Case and content by Lauren Brown, MD
Expert radiology interpretation by David Godwin, MD
- Use the distribution of lung disease to create a targeted differential diagnosis
35 yo woman with history of eczema and childhood asthma presents to clinic with two months of progressive dyspnea, dry cough, and daily low-grade fever, associated with myalgias, arthralgias, and non-drenching night sweats. She denies sick contacts, recent travel, or known new exposures.
Vital signs and physical examination are normal. Labs reveal WBC 15K (36% PMN, 13% L, 4% M, 46% Eos), elevated ESR/CRP, and normal BMP and LFTs.
How does the distribution of lung findings guide your differential diagnosis?
The distribution here is unusual – It is both apical AND peripheral. there is low grade consolidation (not “very” white, and could earn the descriptor ground glass opacity which applies to CXR as well as CT) concentrated in the apices and at least on the right, very peripheral. Peripheral lung processes includes embolic phenomena (metastases, septic emboli), eosinophilic pneumonias, and organizing pneumonias. Basilar predominant findings will commonly be due to blood-borne processes. This “cloak-like” distribution of peripheral AND upper-lobe predominant significantly narrows the differential, making chronic eosinophilic pneumonia most likely.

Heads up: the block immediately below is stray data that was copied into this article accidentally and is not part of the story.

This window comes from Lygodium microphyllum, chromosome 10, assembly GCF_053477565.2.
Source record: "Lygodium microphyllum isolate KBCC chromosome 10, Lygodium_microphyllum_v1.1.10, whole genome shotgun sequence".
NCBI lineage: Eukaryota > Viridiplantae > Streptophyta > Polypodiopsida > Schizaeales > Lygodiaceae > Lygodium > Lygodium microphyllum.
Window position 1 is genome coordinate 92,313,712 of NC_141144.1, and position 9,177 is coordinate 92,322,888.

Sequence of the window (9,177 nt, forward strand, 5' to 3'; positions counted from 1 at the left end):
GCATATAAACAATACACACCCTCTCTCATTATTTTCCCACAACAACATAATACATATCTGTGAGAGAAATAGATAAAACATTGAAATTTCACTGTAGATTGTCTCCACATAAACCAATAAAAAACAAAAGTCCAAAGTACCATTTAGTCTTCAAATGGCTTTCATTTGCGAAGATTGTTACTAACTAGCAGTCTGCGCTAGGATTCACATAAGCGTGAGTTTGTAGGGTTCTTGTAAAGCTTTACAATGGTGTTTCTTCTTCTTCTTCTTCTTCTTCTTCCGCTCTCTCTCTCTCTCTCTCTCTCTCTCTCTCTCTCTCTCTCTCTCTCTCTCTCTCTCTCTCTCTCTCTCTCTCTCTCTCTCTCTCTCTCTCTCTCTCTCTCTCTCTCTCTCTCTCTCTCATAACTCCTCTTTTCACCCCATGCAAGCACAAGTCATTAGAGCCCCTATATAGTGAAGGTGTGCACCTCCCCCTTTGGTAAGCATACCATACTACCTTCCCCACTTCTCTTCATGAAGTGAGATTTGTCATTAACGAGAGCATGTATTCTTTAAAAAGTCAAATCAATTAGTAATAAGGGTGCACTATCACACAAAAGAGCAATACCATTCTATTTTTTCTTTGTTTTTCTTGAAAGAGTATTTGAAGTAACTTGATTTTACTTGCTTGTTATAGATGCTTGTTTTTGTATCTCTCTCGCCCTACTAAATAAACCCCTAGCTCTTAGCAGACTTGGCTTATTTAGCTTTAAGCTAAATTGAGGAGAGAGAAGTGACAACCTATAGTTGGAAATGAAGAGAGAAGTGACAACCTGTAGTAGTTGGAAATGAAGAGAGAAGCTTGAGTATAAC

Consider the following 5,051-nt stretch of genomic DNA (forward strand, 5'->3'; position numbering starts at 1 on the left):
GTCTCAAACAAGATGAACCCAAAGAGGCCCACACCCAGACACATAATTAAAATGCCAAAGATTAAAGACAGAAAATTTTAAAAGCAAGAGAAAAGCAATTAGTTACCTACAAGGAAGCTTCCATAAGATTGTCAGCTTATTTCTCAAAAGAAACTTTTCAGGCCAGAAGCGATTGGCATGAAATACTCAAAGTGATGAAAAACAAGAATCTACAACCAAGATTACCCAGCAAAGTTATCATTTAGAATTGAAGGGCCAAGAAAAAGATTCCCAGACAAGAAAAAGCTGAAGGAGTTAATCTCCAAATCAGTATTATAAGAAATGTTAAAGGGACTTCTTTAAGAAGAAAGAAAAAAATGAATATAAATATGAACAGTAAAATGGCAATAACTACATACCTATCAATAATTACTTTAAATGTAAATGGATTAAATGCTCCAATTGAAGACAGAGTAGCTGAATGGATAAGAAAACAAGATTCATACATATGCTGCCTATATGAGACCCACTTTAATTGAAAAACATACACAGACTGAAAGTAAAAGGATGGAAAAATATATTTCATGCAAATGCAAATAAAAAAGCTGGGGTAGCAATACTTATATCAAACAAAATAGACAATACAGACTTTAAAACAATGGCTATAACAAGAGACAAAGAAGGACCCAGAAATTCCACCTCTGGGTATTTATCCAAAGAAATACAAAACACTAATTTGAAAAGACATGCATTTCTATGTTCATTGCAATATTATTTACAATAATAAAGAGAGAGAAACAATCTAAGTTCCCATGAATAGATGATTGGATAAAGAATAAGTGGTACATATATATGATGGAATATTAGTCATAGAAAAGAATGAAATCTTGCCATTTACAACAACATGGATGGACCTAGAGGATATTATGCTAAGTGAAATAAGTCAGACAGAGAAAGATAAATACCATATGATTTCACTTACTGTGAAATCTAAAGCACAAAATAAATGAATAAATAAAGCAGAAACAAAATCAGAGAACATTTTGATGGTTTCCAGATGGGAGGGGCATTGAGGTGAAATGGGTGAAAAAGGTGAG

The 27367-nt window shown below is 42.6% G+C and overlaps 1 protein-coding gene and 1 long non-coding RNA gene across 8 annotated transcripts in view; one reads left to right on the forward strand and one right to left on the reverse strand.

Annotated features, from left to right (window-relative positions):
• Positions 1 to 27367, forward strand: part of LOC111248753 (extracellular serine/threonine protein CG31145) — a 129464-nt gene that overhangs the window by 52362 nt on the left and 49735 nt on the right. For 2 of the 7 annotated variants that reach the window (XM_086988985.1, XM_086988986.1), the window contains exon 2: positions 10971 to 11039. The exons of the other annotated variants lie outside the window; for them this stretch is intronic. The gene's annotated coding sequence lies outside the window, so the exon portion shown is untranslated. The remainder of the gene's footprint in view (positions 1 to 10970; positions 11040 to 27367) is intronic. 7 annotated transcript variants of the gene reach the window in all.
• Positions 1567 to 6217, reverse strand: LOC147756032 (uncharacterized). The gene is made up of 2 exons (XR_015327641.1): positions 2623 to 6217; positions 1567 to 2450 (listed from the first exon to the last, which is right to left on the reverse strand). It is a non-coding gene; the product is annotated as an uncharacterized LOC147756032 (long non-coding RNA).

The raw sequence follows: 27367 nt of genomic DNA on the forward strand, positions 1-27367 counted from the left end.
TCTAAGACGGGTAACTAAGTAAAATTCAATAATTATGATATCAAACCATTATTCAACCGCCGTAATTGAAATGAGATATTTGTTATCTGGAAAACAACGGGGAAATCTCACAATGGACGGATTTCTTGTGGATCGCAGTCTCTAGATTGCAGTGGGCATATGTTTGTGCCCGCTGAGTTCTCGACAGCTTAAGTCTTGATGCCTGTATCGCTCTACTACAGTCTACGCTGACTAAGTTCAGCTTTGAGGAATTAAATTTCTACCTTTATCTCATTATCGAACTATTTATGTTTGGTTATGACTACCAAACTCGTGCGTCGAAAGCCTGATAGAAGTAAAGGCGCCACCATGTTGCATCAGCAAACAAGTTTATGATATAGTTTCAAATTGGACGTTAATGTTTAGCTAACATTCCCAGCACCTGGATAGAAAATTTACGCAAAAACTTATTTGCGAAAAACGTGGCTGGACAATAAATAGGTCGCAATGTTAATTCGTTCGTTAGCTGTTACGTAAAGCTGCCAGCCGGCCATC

Clinical pearl: Dr. Godwin notes that this distribution was seen not uncommonly due to influenza pneumonia during the H1N1 epidemic – so influenza/viral causes should still be considered.A CT chest serves to highlight this distribution.
DIAGNOSIS AND OUTCOME:
Chronic eosinophilic pneumonia
ANA, rheumatoid factor, ANCA serologies were negative. Serum IgE level was mildly elevated, but aspergillus-specific IgE was negative. Bronchoscopy revealed marked pulmonary eosinophilia. She was treated with high dose steroids with rapid and dramatic improvement in symptoms, which were tapered off gradually over 3 months.
TAKE HOME POINTS:
- Differential diagnosis of peripheral lung processes includes embolic phenomena (septic emboli, metastases), eosinophilic pneumonias, and organizing pneumonias
- A “cloak-like” peripheral AND apical distribution strongly suggests chronic eosinophilic pneumonia